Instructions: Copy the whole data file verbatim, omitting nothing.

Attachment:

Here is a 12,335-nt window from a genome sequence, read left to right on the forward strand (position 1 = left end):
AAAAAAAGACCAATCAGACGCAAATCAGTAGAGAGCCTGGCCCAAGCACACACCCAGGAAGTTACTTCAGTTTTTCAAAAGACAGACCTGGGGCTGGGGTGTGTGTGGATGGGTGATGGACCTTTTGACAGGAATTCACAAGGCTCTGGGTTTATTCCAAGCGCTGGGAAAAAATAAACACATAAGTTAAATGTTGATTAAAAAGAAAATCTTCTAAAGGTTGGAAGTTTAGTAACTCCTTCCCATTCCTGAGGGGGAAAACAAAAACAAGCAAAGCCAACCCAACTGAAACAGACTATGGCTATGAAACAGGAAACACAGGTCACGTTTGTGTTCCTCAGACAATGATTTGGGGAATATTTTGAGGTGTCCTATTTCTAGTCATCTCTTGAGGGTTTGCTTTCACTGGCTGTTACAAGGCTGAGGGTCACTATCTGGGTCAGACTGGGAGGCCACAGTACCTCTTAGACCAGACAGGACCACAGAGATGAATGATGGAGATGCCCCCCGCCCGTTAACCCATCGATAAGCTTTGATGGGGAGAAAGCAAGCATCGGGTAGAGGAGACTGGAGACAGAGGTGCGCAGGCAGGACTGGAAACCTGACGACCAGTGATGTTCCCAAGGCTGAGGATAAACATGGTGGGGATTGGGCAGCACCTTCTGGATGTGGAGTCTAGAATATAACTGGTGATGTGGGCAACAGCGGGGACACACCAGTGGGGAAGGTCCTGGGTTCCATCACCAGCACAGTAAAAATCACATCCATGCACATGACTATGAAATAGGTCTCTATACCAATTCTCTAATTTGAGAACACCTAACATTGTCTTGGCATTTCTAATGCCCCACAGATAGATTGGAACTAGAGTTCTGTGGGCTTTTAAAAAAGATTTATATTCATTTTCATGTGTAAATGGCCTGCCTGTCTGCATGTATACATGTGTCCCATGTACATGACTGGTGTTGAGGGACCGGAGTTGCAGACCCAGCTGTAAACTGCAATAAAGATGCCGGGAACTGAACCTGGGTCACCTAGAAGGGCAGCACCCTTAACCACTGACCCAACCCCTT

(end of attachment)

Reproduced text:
Here is a 12,335-nt window from a genome sequence, read left to right on the forward strand (position 1 = left end):
AAAAAAAGACCAATCAGACGCAAATCAGTAGAGAGCCTGGCCCAAGCACACACCCAGGAAGTTACTTCAGTTTTTCAAAAGACAGACCTGGGGCTGGGGTGTGTGTGGATGGGTGATGGACCTTTTGACAGGAATTCACAAGGCTCTGGGTTTATTCCAAGCGCTGGGAAAAAATAAACACATAAGTTAAATGTTGATTAAAAAGAAAATCTTCTAAAGGTTGGAAGTTTAGTAACTCCTTCCCATTCCTGAGGGGGAAAACAAAAACAAGCAAAGCCAACCCAACTGAAACAGACTATGGCTATGAAACAGGAAACACAGGTCACGTTTGTGTTCCTCAGACAATGATTTGGGGAATATTTTGAGGTGTCCTATTTCTAGTCATCTCTTGAGGGTTTGCTTTCACTGGCTGTTACAAGGCTGAGGGTCACTATCTGGGTCAGACTGGGAGGCCACAGTACCTCTTAGACCAGACAGGACCACAGAGATGAATGATGGAGATGCCCCCCGCCCGTTAACCCATCGATAAGCTTTGATGGGGAGAAAGCAAGCATCGGGTAGAGGAGACTGGAGACAGAGGTGCGCAGGCAGGACTGGAAACCTGACGACCAGTGATGTTCCCAAGGCTGAGGATAAACATGGTGGGGATTGGGCAGCACCTTCTGGATGTGGAGTCTAGAATATAACTGGTGATGTGGGCAACAGCGGGGACACACCAGTGGGGAAGGTCCTGGGTTCCATCACCAGCACAGTAAAAATCACATCCATGCACATGACTATGAAATAGGTCTCTATACCAATTCTCTAATTTGAGAACACCTAACATTGTCTTGGCATTTCTAATGCCCCACAGATAGATTGGAACTAGAGTTCTGTGGGCTTTTAAAAAAGATTTATATTCATTTTCATGTGTAAATGGCCTGCCTGTCTGCATGTATACATGTGTCCCATGTACATGACTGGTGTTGAGGGACCGGAGTTGCAGACCCAGCTGTAAACTGCAATAAAGATGCCGGGAACTGAACCTGGGTCACCTAGAAGGGCAGCACCCTTAACCACTGACCCAACCCCTT